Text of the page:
At very worst, they’d have a desirable young trade asset that could help infuse a more established talent down the road.
Al Horford turns back the clock
There’s a possibility that Horford is a starter, a captain, and a key cog in whatever the Celtics accomplish this season.
There’s another reality where he’s a minutes-managed reserve who simply makes good things happen in smaller bursts. Even if he’s just somewhere in between those extremes, his veteran savvy and basketball IQ can help a team who desperately missed his presence the past two seasons.
Josh Richardson gets traded midseason
This one sounds a bit cold, but hear me out. If the Celtics are able to stay healthy, and younger wings like Romeo Langford make a strong case for rotation roles, then Richardson’s minutes could get squeezed. It probably won’t happen right out of the gates when his veteran status and familiarity with coach Ime Udoka should make him a familiar piece of the second unit.
But if Langford can provide a similar defensive tenacity, and Payton Pritchard can shoot 40 percent again off the bench, then Boston might be able to turn Richardson into a draft pick from a wing-craving team.
In fairness, if Richardson gets back to the sort of impact talent that we saw during his Miami days, he could stick around and be an important piece for Boston this season and, potentially, beyond.
Dennis Schroder, Juacho Hernangomez, and Enes Kanter are more reliable this season than Jeff Teague and Tristan Thompson last season
Look, Teague gets the last laugh here because he got a championship ring. But the Celtics brought him and Thompson in last year to be reliable veteran presences.
They weren’t, and none of Boston’s younger players could consistently win Brad Stevens’ trust either. After elevating to president of basketball operations, Stevens delivered Udoka a collection of veterans who the first-year coach should be able to lean on with far more confidence.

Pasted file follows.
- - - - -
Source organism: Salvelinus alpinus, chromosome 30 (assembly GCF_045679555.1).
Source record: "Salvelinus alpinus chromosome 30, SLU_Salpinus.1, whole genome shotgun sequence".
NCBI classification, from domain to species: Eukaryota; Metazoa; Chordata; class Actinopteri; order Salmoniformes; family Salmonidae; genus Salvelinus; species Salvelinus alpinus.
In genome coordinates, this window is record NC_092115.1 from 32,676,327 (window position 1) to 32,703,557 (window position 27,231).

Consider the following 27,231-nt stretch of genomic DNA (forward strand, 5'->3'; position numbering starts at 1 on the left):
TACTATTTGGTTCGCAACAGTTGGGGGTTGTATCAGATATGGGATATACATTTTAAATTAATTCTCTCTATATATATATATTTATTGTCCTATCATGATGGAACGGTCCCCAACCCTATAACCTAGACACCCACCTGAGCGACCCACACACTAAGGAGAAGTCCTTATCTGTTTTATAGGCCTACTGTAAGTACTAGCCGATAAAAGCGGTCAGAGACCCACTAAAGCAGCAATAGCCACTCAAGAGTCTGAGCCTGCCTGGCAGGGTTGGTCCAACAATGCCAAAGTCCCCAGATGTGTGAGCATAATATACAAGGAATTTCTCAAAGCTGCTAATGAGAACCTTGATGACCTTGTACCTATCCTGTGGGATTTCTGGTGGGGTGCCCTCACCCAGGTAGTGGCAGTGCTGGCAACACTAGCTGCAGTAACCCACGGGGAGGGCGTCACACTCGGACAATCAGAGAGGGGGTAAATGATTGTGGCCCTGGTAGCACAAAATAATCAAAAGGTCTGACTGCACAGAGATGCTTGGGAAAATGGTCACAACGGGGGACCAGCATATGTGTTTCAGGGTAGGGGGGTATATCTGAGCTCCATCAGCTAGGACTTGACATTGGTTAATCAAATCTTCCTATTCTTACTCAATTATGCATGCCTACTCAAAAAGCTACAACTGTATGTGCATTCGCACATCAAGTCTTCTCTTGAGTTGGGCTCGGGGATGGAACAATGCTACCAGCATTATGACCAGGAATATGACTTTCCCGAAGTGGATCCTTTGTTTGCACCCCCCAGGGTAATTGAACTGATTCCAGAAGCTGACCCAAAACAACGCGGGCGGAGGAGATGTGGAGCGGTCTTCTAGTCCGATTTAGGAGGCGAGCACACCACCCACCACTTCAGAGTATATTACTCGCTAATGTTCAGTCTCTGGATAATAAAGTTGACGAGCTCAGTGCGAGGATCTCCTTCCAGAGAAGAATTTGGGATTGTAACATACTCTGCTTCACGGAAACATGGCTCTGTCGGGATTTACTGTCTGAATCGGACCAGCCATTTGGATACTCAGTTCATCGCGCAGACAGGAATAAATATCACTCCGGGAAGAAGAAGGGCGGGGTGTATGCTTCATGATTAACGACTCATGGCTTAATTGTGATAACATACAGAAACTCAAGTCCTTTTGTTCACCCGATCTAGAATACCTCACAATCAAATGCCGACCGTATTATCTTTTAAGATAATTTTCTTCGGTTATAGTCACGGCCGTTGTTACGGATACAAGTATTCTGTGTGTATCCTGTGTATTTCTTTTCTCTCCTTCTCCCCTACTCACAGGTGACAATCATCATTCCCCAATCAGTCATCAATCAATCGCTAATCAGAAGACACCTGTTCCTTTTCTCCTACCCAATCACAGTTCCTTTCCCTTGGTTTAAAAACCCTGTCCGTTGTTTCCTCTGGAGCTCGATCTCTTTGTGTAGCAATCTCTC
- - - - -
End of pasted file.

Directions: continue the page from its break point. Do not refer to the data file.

Boston keeps its head above water early
Seven of Boston's first 10 games are on the road. There’s a brutal stretch against top-tier opponents before the calendar even flips to 2022. The Celtics are likely going to take some lumps early but they’ve got to have to weather the storm.
There’s a stretch with 18 of 26 games at home from mid-December until February. Boston, especially after roles are established and chemistry is built, could make some hay in that stretch.
Adding talent along the way?
Who’s ready for 12 more months of traded player exception chatter?! (This writer eagerly thrusts his hand in the air).
The $17.1 million Evan Fournier trade exception gives Stevens some flexibility to make moves if the right players become available. That might also mean ...
Ownership shows a willingness to stay over the tax line
Look, it’s this simple: If the Celtics don’t exceed expectations then this team is almost certainly going to look to get beneath the tax line at the trade deadline. That would ease future tax burdens and maybe make it easier to add more salary next summer.
But if the Celtics stay above the tax, that’s a sign they’re committed to making a push during the 2021-22 season.